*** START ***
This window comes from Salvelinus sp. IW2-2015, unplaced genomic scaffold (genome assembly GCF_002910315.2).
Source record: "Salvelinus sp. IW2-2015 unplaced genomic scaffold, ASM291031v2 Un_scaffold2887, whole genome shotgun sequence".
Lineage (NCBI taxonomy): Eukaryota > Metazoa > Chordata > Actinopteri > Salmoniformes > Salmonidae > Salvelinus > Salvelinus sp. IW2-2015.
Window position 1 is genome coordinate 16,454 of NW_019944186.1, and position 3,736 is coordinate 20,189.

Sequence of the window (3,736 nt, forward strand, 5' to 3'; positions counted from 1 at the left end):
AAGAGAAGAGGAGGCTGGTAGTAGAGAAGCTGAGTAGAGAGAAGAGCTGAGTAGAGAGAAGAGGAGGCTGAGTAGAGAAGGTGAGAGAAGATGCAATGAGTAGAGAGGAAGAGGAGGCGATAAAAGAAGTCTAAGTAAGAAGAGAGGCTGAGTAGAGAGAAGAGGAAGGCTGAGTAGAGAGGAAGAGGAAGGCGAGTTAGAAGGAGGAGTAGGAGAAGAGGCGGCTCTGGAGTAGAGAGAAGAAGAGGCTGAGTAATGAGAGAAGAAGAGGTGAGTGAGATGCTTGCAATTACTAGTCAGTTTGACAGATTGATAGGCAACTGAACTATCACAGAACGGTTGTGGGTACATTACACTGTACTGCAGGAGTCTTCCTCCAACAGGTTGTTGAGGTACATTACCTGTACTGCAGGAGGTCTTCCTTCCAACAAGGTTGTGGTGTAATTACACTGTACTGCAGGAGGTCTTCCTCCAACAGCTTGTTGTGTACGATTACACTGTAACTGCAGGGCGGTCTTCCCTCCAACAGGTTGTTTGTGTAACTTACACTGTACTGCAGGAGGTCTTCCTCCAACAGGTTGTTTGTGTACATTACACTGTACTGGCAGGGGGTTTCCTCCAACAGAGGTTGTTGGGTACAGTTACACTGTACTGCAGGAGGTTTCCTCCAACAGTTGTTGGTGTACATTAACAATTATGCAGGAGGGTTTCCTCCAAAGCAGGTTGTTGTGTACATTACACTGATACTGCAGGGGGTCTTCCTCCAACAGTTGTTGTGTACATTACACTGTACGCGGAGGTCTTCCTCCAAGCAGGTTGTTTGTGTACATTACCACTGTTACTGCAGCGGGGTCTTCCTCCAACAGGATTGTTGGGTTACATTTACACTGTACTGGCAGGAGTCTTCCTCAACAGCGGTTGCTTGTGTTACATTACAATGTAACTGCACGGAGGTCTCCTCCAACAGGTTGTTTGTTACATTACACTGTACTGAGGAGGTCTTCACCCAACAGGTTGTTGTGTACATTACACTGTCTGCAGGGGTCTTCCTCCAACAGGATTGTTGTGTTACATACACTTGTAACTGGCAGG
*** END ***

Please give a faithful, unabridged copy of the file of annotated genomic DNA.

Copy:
This window comes from Salvelinus sp. IW2-2015, unplaced genomic scaffold (genome assembly GCF_002910315.2).
Source record: "Salvelinus sp. IW2-2015 unplaced genomic scaffold, ASM291031v2 Un_scaffold2887, whole genome shotgun sequence".
Lineage (NCBI taxonomy): Eukaryota > Metazoa > Chordata > Actinopteri > Salmoniformes > Salmonidae > Salvelinus > Salvelinus sp. IW2-2015.
Window position 1 is genome coordinate 16,454 of NW_019944186.1, and position 3,736 is coordinate 20,189.

Sequence of the window (3,736 nt, forward strand, 5' to 3'; positions counted from 1 at the left end):
AAGAGAAGAGGAGGCTGGTAGTAGAGAAGCTGAGTAGAGAGAAGAGCTGAGTAGAGAGAAGAGGAGGCTGAGTAGAGAAGGTGAGAGAAGATGCAATGAGTAGAGAGGAAGAGGAGGCGATAAAAGAAGTCTAAGTAAGAAGAGAGGCTGAGTAGAGAGAAGAGGAAGGCTGAGTAGAGAGGAAGAGGAAGGCGAGTTAGAAGGAGGAGTAGGAGAAGAGGCGGCTCTGGAGTAGAGAGAAGAAGAGGCTGAGTAATGAGAGAAGAAGAGGTGAGTGAGATGCTTGCAATTACTAGTCAGTTTGACAGATTGATAGGCAACTGAACTATCACAGAACGGTTGTGGGTACATTACACTGTACTGCAGGAGTCTTCCTCCAACAGGTTGTTGAGGTACATTACCTGTACTGCAGGAGGTCTTCCTTCCAACAAGGTTGTGGTGTAATTACACTGTACTGCAGGAGGTCTTCCTCCAACAGCTTGTTGTGTACGATTACACTGTAACTGCAGGGCGGTCTTCCCTCCAACAGGTTGTTTGTGTAACTTACACTGTACTGCAGGAGGTCTTCCTCCAACAGGTTGTTTGTGTACATTACACTGTACTGGCAGGGGGTTTCCTCCAACAGAGGTTGTTGGGTACAGTTACACTGTACTGCAGGAGGTTTCCTCCAACAGTTGTTGGTGTACATTAACAATTATGCAGGAGGGTTTCCTCCAAAGCAGGTTGTTGTGTACATTACACTGATACTGCAGGGGGTCTTCCTCCAACAGTTGTTGTGTACATTACACTGTACGCGGAGGTCTTCCTCCAAGCAGGTTGTTTGTGTACATTACCACTGTTACTGCAGCGGGGTCTTCCTCCAACAGGATTGTTGGGTTACATTTACACTGTACTGGCAGGAGTCTTCCTCAACAGCGGTTGCTTGTGTTACATTACAATGTAACTGCACGGAGGTCTCCTCCAACAGGTTGTTTGTTACATTACACTGTACTGAGGAGGTCTTCACCCAACAGGTTGTTGTGTACATTACACTGTCTGCAGGGGTCTTCCTCCAACAGGATTGTTGTGTTACATACACTTGTAACTGGCAGG